How it helped: We are now at a stage when if the hiring manager says I will really like someone they are usually right.
On a few of our technical interviews we would ask the candidate if they didn’t mind the hiring manager joining the interview in an observation role.
What they learnt: Our testing interviews are much more about the conversation than a question and answer session.
How it helped: To develop a deeper understanding of the people we would like to hire and importantly how we interact with them.
I sat with the hiring manager while they went through their process of booking in interviewers. This would normally also involve asking me for suggestions as we hire into a number of different teams with different requirements.
What I learnt: Booking interviews can be a difficult job for the hiring manager as they have to coordinate a number of varying peoples calendars with that of the times the candidate can come into the office. Couple that with the fact it wasn’t always the same people involved and I would change the people based on a number of factors. They didn’t know these factors!
Questions I asked them: How can I make this process much easier for you? What additional information can I provide?
How it helped: I’d always known this was tricky for them but not really appreciated it until I’d sat with them as they went though their process. I ended up producing a model of how I choose people for interviewing. They could then apply this to make their choices easier and without having to check with me for each candidate. It looked something like;
If interviewing for team ‘awesome’ then choose Jane and Mike, and either Claire, Karen, or Peter. If Jane can’t make it choose Harry, if Mike can’t make it choose Laura. And so on…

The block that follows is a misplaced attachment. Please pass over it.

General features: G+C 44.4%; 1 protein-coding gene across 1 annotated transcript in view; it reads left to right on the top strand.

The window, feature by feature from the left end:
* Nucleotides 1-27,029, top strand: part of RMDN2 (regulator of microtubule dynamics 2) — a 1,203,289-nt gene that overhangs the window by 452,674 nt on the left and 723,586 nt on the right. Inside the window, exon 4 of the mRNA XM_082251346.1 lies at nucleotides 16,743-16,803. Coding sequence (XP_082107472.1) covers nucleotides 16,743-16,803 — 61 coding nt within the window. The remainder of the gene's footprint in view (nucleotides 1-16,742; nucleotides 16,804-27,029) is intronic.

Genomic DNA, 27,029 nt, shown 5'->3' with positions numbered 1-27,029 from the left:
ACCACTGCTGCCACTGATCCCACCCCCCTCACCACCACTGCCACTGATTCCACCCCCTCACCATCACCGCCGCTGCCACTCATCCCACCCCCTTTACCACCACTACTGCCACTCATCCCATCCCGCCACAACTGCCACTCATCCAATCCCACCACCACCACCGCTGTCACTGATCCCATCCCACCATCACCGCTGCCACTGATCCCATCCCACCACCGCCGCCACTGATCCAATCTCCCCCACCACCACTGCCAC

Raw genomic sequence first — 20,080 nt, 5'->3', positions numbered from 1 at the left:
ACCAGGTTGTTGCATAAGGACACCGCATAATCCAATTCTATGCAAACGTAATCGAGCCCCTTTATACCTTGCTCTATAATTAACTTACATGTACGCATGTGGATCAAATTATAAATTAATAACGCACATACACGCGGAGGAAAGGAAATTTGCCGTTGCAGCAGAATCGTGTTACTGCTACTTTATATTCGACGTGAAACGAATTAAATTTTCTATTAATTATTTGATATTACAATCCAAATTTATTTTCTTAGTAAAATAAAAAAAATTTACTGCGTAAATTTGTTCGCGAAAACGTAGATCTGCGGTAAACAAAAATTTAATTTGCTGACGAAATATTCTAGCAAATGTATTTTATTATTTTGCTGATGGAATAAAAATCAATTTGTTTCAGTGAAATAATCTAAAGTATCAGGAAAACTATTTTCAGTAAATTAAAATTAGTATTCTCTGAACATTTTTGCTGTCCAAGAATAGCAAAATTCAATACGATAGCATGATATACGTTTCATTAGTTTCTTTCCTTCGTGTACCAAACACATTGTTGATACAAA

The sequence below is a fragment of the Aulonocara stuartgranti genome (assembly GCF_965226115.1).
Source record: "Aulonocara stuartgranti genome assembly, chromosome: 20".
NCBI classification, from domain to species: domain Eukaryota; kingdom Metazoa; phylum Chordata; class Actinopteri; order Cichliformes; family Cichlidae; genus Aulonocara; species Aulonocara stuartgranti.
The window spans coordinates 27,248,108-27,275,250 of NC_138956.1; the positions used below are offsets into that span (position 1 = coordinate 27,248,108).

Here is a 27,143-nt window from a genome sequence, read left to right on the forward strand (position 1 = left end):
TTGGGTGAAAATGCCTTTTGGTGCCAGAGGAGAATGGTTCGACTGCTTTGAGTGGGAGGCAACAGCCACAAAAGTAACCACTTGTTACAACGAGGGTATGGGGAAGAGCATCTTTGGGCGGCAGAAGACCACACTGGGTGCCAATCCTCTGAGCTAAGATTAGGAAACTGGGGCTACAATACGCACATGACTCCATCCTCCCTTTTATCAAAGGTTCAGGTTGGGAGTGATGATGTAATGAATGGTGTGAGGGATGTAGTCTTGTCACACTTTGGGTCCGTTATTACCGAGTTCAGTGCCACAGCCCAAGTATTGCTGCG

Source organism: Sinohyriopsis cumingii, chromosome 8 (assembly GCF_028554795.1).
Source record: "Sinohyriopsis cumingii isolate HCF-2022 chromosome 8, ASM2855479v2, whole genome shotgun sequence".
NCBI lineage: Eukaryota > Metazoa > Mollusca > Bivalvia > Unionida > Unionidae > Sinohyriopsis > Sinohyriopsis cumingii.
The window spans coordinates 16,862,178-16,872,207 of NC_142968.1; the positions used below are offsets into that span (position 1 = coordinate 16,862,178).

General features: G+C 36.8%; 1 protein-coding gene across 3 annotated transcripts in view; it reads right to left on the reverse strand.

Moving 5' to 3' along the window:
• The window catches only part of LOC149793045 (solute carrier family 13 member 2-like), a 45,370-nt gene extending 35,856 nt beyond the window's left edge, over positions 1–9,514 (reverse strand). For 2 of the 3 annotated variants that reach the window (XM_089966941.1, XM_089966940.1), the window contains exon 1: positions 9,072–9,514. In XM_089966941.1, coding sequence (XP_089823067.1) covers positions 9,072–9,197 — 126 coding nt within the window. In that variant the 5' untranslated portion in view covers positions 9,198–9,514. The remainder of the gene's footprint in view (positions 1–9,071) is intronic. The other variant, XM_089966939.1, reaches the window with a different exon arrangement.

Feedback to candidates
Historically feedback for candidates would have been made by the hiring manager based on comments from those involved in the interview. We still do that now, but the way that we construct that feedback has changed since I sat with the hiring manager one day while they gave our feedback to a candidate. The feedback we had been giving wasn’t that helpful, and it wasn’t until I heard it repeated, and the subsequent questions, that I realised it.
What I learnt: To construct my feedback in such a way that the hiring manager could use better.
How it helped: To bridge the understanding gap between what I intended to be heard and what I actually conveyed.
So what did we learn together?
- I learnt that hiring testers is hard. In fact hiring anyone is hard when you don’t work in that role.
- They learnt that testing is a complex and varied activity.
- I learnt that it’s harder for people to understand my thinking patterns if I don’t provide them with a model first, and then show them how I break that model.
- They learnt how to ask smarter questions for testers
- We both learnt more about each others role
- We both learnt how we could present information in such a way that was easier for the other to understand.
- We both learnt how to communicate with each other better.
And importantly we both learnt that pairing isn’t just something that is valuable only to those members in your immediate team or department.